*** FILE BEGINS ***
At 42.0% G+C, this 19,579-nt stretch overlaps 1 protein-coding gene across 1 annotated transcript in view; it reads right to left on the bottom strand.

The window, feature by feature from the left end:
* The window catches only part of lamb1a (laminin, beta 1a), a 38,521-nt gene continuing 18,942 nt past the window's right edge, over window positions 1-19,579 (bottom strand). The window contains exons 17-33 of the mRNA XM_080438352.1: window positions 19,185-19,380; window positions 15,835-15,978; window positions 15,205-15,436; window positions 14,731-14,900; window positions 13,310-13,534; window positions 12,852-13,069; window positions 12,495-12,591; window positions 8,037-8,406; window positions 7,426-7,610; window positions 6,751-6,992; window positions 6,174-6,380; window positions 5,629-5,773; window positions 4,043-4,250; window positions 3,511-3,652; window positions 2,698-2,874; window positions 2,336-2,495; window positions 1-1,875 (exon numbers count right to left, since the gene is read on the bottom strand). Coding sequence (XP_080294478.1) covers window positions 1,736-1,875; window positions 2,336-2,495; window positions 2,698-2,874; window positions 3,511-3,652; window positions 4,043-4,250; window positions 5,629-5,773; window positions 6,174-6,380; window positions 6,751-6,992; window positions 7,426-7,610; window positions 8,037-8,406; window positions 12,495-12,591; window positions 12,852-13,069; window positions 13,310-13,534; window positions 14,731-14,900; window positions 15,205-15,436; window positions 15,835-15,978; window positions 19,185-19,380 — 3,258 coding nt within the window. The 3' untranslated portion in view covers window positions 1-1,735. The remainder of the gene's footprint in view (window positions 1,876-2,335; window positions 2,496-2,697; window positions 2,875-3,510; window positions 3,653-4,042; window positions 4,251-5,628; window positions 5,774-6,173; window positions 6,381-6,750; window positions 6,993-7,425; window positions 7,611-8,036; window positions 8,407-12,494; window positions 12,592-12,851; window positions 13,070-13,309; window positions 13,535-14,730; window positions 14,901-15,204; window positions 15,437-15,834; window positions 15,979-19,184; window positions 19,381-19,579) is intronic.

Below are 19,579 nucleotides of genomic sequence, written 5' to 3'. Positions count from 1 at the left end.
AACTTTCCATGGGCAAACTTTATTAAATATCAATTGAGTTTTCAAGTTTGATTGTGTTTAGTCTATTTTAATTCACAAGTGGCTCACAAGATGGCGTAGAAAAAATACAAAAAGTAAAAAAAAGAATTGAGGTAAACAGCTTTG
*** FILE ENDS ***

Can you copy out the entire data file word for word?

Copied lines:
At 42.0% G+C, this 19,579-nt stretch overlaps 1 protein-coding gene across 1 annotated transcript in view; it reads right to left on the bottom strand.

The window, feature by feature from the left end:
* The window catches only part of lamb1a (laminin, beta 1a), a 38,521-nt gene continuing 18,942 nt past the window's right edge, over window positions 1-19,579 (bottom strand). The window contains exons 17-33 of the mRNA XM_080438352.1: window positions 19,185-19,380; window positions 15,835-15,978; window positions 15,205-15,436; window positions 14,731-14,900; window positions 13,310-13,534; window positions 12,852-13,069; window positions 12,495-12,591; window positions 8,037-8,406; window positions 7,426-7,610; window positions 6,751-6,992; window positions 6,174-6,380; window positions 5,629-5,773; window positions 4,043-4,250; window positions 3,511-3,652; window positions 2,698-2,874; window positions 2,336-2,495; window positions 1-1,875 (exon numbers count right to left, since the gene is read on the bottom strand). Coding sequence (XP_080294478.1) covers window positions 1,736-1,875; window positions 2,336-2,495; window positions 2,698-2,874; window positions 3,511-3,652; window positions 4,043-4,250; window positions 5,629-5,773; window positions 6,174-6,380; window positions 6,751-6,992; window positions 7,426-7,610; window positions 8,037-8,406; window positions 12,495-12,591; window positions 12,852-13,069; window positions 13,310-13,534; window positions 14,731-14,900; window positions 15,205-15,436; window positions 15,835-15,978; window positions 19,185-19,380 — 3,258 coding nt within the window. The 3' untranslated portion in view covers window positions 1-1,735. The remainder of the gene's footprint in view (window positions 1,876-2,335; window positions 2,496-2,697; window positions 2,875-3,510; window positions 3,653-4,042; window positions 4,251-5,628; window positions 5,774-6,173; window positions 6,381-6,750; window positions 6,993-7,425; window positions 7,611-8,036; window positions 8,407-12,494; window positions 12,592-12,851; window positions 13,070-13,309; window positions 13,535-14,730; window positions 14,901-15,204; window positions 15,437-15,834; window positions 15,979-19,184; window positions 19,381-19,579) is intronic.

Below are 19,579 nucleotides of genomic sequence, written 5' to 3'. Positions count from 1 at the left end.
AACTTTCCATGGGCAAACTTTATTAAATATCAATTGAGTTTTCAAGTTTGATTGTGTTTAGTCTATTTTAATTCACAAGTGGCTCACAAGATGGCGTAGAAAAAATACAAAAAGTAAAAAAAAGAATTGAGGTAAACAGCTTTG